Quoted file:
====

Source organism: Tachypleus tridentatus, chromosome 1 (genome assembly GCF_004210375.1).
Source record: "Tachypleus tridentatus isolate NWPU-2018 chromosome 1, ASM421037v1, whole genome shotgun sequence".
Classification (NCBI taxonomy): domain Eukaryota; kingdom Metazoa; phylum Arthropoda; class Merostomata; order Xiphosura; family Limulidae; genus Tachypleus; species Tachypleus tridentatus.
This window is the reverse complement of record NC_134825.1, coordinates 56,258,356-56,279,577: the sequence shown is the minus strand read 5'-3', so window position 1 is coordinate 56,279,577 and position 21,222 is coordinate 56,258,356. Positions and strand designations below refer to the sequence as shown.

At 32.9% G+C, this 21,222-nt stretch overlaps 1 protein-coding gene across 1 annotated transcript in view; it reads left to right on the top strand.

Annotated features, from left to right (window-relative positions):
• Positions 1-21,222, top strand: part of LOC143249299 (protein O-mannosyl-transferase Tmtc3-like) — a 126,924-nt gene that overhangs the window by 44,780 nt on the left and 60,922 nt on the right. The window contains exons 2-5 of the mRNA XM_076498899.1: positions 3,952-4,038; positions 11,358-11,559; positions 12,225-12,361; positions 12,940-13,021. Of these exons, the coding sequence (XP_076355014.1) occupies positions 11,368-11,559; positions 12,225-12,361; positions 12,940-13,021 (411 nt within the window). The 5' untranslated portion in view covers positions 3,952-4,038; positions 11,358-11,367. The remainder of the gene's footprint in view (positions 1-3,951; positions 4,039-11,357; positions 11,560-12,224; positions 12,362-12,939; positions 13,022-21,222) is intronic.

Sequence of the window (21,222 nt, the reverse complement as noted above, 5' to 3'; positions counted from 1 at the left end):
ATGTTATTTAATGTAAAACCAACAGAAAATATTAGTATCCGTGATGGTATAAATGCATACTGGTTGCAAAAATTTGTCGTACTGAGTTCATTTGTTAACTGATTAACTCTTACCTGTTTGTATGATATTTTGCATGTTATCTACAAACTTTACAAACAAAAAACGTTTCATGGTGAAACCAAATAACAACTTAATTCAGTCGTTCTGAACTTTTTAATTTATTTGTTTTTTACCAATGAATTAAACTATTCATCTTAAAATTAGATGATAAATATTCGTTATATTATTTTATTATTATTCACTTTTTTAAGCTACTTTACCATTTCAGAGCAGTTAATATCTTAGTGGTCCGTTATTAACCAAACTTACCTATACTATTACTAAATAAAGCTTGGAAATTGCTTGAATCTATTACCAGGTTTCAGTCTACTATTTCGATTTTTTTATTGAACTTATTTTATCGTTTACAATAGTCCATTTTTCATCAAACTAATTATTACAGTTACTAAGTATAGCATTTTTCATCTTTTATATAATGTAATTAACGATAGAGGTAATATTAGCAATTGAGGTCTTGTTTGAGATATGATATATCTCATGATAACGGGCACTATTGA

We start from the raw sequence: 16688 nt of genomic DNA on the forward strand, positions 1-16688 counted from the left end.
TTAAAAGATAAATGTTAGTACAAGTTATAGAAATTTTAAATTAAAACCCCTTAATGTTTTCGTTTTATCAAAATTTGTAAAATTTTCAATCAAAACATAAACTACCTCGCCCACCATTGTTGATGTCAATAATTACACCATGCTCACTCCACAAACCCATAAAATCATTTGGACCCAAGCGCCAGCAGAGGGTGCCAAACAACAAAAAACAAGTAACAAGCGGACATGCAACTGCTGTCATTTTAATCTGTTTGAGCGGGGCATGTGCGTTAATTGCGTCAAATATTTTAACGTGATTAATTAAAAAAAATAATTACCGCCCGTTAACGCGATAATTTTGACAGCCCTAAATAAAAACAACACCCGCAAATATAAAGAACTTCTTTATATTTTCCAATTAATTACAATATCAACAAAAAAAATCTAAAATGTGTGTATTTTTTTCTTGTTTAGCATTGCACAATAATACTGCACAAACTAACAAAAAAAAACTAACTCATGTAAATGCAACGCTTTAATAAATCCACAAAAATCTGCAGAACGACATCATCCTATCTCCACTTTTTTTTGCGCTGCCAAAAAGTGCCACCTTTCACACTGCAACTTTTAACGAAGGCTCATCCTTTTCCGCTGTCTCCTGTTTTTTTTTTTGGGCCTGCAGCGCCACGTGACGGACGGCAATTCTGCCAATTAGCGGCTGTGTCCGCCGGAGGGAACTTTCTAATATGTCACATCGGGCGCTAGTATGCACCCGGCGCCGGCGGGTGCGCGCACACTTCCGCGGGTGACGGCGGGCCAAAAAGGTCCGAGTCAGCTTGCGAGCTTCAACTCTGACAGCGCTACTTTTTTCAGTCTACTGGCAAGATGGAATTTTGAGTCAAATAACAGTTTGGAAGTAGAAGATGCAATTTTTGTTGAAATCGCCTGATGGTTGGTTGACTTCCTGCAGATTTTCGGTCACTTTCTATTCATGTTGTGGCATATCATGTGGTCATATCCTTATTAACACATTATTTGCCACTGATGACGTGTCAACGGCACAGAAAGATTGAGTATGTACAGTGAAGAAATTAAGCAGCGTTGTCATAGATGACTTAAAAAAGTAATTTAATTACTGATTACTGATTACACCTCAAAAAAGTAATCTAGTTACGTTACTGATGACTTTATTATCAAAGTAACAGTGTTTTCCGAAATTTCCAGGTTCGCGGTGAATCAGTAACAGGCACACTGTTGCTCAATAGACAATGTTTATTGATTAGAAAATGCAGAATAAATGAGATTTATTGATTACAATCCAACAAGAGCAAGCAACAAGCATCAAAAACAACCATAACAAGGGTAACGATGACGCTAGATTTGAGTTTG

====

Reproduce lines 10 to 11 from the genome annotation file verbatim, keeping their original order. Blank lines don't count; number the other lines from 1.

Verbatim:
We start from the raw sequence: 16688 nt of genomic DNA on the forward strand, positions 1-16688 counted from the left end.
TTAAAAGATAAATGTTAGTACAAGTTATAGAAATTTTAAATTAAAACCCCTTAATGTTTTCGTTTTATCAAAATTTGTAAAATTTTCAATCAAAACATAAACTACCTCGCCCACCATTGTTGATGTCAATAATTACACCATGCTCACTCCACAAACCCATAAAATCATTTGGACCCAAGCGCCAGCAGAGGGTGCCAAACAACAAAAAACAAGTAACAAGCGGACATGCAACTGCTGTCATTTTAATCTGTTTGAGCGGGGCATGTGCGTTAATTGCGTCAAATATTTTAACGTGATTAATTAAAAAAAATAATTACCGCCCGTTAACGCGATAATTTTGACAGCCCTAAATAAAAACAACACCCGCAAATATAAAGAACTTCTTTATATTTTCCAATTAATTACAATATCAACAAAAAAAATCTAAAATGTGTGTATTTTTTTCTTGTTTAGCATTGCACAATAATACTGCACAAACTAACAAAAAAAAACTAACTCATGTAAATGCAACGCTTTAATAAATCCACAAAAATCTGCAGAACGACATCATCCTATCTCCACTTTTTTTTGCGCTGCCAAAAAGTGCCACCTTTCACACTGCAACTTTTAACGAAGGCTCATCCTTTTCCGCTGTCTCCTGTTTTTTTTTTTGGGCCTGCAGCGCCACGTGACGGACGGCAATTCTGCCAATTAGCGGCTGTGTCCGCCGGAGGGAACTTTCTAATATGTCACATCGGGCGCTAGTATGCACCCGGCGCCGGCGGGTGCGCGCACACTTCCGCGGGTGACGGCGGGCCAAAAAGGTCCGAGTCAGCTTGCGAGCTTCAACTCTGACAGCGCTACTTTTTTCAGTCTACTGGCAAGATGGAATTTTGAGTCAAATAACAGTTTGGAAGTAGAAGATGCAATTTTTGTTGAAATCGCCTGATGGTTGGTTGACTTCCTGCAGATTTTCGGTCACTTTCTATTCATGTTGTGGCATATCATGTGGTCATATCCTTATTAACACATTATTTGCCACTGATGACGTGTCAACGGCACAGAAAGATTGAGTATGTACAGTGAAGAAATTAAGCAGCGTTGTCATAGATGACTTAAAAAAGTAATTTAATTACTGATTACTGATTACACCTCAAAAAAGTAATCTAGTTACGTTACTGATGACTTTATTATCAAAGTAACAGTGTTTTCCGAAATTTCCAGGTTCGCGGTGAATCAGTAACAGGCACACTGTTGCTCAATAGACAATGTTTATTGATTAGAAAATGCAGAATAAATGAGATTTATTGATTACAATCCAACAAGAGCAAGCAACAAGCATCAAAAACAACCATAACAAGGGTAACGATGACGCTAGATTTGAGTTTG